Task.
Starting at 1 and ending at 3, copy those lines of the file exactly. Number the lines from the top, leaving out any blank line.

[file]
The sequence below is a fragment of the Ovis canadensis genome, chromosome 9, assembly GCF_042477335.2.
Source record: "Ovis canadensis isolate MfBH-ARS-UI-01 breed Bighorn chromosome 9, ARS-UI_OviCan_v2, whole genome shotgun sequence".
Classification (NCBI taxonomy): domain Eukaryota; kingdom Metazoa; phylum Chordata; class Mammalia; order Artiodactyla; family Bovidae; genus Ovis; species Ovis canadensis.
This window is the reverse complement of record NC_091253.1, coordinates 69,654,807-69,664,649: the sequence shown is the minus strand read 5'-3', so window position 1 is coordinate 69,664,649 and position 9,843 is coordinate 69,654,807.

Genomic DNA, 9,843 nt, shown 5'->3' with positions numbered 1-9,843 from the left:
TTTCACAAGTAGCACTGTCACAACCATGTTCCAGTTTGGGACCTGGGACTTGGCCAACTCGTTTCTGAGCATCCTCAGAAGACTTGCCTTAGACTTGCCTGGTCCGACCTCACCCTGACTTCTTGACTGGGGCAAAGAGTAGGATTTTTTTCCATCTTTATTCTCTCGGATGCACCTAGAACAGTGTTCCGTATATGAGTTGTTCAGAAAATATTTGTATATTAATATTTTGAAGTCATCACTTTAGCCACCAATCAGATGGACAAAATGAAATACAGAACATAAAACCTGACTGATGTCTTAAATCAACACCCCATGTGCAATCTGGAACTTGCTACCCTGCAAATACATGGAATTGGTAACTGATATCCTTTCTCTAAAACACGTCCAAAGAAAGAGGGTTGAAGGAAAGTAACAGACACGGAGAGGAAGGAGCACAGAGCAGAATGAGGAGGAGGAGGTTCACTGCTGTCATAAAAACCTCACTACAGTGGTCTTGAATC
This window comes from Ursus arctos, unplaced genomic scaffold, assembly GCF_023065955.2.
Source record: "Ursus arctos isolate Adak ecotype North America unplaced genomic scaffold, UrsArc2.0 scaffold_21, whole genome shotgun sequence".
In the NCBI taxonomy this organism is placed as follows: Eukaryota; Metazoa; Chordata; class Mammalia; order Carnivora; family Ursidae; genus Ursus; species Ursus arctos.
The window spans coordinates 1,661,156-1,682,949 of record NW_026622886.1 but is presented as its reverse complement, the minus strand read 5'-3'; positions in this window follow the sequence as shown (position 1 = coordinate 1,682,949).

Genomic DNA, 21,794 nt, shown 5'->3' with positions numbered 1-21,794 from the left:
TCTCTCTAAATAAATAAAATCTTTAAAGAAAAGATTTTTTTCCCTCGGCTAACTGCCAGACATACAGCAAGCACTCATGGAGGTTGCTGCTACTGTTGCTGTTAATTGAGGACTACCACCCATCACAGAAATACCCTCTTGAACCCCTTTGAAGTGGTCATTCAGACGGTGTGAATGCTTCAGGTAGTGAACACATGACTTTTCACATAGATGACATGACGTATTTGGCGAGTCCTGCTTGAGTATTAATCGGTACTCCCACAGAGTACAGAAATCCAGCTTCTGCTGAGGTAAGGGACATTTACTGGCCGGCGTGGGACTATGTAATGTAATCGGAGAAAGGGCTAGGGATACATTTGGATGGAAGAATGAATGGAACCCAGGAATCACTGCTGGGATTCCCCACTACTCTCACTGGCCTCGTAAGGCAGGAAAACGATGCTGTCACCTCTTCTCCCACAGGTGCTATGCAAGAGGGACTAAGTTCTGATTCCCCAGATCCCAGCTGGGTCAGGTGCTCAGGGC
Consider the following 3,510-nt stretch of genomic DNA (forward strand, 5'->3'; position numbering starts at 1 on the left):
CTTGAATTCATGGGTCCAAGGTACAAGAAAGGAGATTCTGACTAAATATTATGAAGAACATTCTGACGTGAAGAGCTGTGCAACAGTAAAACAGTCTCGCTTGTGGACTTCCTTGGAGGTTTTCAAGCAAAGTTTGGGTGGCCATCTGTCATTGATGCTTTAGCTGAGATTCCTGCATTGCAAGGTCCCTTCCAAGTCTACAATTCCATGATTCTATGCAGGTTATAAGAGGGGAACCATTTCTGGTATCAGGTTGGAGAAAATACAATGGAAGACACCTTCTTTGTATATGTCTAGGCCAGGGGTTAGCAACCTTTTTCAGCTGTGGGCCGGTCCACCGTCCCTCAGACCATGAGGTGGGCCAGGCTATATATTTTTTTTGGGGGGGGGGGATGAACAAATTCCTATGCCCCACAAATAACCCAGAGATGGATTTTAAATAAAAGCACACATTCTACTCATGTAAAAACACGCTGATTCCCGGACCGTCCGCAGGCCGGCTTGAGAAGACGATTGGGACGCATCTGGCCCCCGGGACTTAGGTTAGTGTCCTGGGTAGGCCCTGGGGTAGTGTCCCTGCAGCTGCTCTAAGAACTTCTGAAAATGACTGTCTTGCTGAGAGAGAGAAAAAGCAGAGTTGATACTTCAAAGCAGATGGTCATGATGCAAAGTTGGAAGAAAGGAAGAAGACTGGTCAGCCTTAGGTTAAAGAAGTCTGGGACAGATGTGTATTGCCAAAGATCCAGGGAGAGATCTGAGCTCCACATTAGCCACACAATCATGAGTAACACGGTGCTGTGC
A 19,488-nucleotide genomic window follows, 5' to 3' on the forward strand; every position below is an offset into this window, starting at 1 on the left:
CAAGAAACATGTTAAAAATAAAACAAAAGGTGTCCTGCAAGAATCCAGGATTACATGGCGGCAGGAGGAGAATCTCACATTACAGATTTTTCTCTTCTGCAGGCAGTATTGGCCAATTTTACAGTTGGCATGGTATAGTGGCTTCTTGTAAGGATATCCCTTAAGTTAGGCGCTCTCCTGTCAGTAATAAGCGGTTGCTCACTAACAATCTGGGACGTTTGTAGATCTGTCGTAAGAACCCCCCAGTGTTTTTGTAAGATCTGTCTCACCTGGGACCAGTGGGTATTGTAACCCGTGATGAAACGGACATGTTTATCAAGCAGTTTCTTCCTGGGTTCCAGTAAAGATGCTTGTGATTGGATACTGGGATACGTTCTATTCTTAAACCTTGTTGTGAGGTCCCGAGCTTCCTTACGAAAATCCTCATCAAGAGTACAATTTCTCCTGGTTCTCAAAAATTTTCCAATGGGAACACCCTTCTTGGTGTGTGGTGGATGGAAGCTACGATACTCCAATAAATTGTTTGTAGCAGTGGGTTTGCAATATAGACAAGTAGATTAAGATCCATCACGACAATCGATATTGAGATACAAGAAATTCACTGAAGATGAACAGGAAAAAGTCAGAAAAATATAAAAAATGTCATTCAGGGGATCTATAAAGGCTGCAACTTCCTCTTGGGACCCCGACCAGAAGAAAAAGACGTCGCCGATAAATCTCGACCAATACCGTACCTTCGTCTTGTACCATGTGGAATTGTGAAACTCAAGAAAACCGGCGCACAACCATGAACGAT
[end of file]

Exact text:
The sequence below is a fragment of the Ovis canadensis genome, chromosome 9, assembly GCF_042477335.2.
Source record: "Ovis canadensis isolate MfBH-ARS-UI-01 breed Bighorn chromosome 9, ARS-UI_OviCan_v2, whole genome shotgun sequence".
Classification (NCBI taxonomy): domain Eukaryota; kingdom Metazoa; phylum Chordata; class Mammalia; order Artiodactyla; family Bovidae; genus Ovis; species Ovis canadensis.